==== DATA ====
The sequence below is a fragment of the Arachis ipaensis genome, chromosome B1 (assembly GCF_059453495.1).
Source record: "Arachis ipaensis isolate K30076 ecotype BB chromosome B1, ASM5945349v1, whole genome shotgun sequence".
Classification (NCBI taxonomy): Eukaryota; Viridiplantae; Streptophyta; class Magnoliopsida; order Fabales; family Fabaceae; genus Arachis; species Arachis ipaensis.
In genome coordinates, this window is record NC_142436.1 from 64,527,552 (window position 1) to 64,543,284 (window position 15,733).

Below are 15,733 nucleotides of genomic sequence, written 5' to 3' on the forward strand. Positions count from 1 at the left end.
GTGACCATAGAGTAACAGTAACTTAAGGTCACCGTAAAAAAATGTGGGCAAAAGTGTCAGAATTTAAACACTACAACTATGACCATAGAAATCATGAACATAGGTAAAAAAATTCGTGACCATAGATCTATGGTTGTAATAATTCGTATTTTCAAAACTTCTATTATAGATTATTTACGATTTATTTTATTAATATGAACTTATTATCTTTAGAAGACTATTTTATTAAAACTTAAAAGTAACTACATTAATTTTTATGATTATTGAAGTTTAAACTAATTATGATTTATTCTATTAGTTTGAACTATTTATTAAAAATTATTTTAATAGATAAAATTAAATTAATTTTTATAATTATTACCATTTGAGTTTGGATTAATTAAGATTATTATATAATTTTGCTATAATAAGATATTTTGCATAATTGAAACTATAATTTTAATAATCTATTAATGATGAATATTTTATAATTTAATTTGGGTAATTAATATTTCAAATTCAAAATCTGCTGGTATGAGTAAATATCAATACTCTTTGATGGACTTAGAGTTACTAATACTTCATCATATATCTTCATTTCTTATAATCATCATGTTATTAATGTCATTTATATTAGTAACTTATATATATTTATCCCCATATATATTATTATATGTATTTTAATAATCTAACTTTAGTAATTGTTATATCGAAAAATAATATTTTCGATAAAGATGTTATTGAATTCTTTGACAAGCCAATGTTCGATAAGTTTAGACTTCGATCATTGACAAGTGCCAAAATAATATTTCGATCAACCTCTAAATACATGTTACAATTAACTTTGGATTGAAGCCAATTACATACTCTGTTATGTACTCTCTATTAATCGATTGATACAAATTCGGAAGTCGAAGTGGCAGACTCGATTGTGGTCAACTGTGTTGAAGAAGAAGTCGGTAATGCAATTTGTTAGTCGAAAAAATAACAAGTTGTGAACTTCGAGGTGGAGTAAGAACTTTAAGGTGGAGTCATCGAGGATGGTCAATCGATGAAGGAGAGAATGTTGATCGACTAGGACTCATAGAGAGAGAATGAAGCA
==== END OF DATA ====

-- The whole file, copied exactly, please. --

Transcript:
The sequence below is a fragment of the Arachis ipaensis genome, chromosome B1 (assembly GCF_059453495.1).
Source record: "Arachis ipaensis isolate K30076 ecotype BB chromosome B1, ASM5945349v1, whole genome shotgun sequence".
Classification (NCBI taxonomy): Eukaryota; Viridiplantae; Streptophyta; class Magnoliopsida; order Fabales; family Fabaceae; genus Arachis; species Arachis ipaensis.
In genome coordinates, this window is record NC_142436.1 from 64,527,552 (window position 1) to 64,543,284 (window position 15,733).

Below are 15,733 nucleotides of genomic sequence, written 5' to 3' on the forward strand. Positions count from 1 at the left end.
GTGACCATAGAGTAACAGTAACTTAAGGTCACCGTAAAAAAATGTGGGCAAAAGTGTCAGAATTTAAACACTACAACTATGACCATAGAAATCATGAACATAGGTAAAAAAATTCGTGACCATAGATCTATGGTTGTAATAATTCGTATTTTCAAAACTTCTATTATAGATTATTTACGATTTATTTTATTAATATGAACTTATTATCTTTAGAAGACTATTTTATTAAAACTTAAAAGTAACTACATTAATTTTTATGATTATTGAAGTTTAAACTAATTATGATTTATTCTATTAGTTTGAACTATTTATTAAAAATTATTTTAATAGATAAAATTAAATTAATTTTTATAATTATTACCATTTGAGTTTGGATTAATTAAGATTATTATATAATTTTGCTATAATAAGATATTTTGCATAATTGAAACTATAATTTTAATAATCTATTAATGATGAATATTTTATAATTTAATTTGGGTAATTAATATTTCAAATTCAAAATCTGCTGGTATGAGTAAATATCAATACTCTTTGATGGACTTAGAGTTACTAATACTTCATCATATATCTTCATTTCTTATAATCATCATGTTATTAATGTCATTTATATTAGTAACTTATATATATTTATCCCCATATATATTATTATATGTATTTTAATAATCTAACTTTAGTAATTGTTATATCGAAAAATAATATTTTCGATAAAGATGTTATTGAATTCTTTGACAAGCCAATGTTCGATAAGTTTAGACTTCGATCATTGACAAGTGCCAAAATAATATTTCGATCAACCTCTAAATACATGTTACAATTAACTTTGGATTGAAGCCAATTACATACTCTGTTATGTACTCTCTATTAATCGATTGATACAAATTCGGAAGTCGAAGTGGCAGACTCGATTGTGGTCAACTGTGTTGAAGAAGAAGTCGGTAATGCAATTTGTTAGTCGAAAAAATAACAAGTTGTGAACTTCGAGGTGGAGTAAGAACTTTAAGGTGGAGTCATCGAGGATGGTCAATCGATGAAGGAGAGAATGTTGATCGACTAGGACTCATAGAGAGAGAATGAAGCA